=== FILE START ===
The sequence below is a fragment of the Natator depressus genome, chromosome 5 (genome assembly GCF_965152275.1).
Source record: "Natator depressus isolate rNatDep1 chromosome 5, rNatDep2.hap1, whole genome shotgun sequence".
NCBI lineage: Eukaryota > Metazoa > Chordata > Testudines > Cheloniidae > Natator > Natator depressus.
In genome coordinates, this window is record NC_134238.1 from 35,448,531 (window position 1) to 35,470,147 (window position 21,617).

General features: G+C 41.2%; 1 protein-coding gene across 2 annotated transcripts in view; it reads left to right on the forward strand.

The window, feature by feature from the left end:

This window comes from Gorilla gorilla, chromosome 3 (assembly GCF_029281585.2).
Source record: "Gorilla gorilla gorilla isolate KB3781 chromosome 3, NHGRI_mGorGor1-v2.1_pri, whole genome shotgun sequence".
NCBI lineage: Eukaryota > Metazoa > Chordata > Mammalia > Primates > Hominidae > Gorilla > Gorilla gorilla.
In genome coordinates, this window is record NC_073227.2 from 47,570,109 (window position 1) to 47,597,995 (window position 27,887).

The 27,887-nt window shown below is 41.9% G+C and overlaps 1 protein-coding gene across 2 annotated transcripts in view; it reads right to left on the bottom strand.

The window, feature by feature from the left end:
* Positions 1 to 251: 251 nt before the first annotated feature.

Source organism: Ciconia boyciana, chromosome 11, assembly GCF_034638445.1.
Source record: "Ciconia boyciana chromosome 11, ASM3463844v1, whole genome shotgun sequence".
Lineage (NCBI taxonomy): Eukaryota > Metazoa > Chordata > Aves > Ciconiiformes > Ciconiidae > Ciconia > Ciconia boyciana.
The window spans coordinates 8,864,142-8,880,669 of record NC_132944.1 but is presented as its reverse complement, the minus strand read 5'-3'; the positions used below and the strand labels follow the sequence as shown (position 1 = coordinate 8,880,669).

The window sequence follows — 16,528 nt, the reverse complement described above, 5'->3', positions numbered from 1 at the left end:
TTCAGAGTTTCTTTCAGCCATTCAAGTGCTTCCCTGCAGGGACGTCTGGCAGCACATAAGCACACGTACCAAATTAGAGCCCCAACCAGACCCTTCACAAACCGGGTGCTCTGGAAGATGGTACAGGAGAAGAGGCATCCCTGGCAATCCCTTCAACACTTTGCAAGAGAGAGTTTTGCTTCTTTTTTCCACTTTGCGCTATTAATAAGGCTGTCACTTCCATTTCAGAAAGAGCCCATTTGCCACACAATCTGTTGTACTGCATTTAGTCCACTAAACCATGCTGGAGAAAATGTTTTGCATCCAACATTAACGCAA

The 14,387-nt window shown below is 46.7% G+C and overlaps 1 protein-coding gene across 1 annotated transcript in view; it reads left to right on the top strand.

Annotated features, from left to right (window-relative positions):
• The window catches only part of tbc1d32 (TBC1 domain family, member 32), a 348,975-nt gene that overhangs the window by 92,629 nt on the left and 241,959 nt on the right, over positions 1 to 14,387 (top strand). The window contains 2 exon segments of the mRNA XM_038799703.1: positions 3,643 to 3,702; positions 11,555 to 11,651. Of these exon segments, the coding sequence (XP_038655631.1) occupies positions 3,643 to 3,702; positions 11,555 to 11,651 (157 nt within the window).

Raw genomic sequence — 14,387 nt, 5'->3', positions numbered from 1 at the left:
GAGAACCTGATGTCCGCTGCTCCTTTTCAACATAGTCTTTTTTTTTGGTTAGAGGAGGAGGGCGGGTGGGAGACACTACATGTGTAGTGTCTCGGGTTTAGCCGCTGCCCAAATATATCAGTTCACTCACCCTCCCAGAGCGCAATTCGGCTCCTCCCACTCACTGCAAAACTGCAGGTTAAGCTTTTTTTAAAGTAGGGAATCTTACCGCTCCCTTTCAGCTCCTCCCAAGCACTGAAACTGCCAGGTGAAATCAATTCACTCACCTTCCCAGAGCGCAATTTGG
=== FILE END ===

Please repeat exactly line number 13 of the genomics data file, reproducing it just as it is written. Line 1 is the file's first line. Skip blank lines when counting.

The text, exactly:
* Positions 1 to 251: 251 nt before the first annotated feature.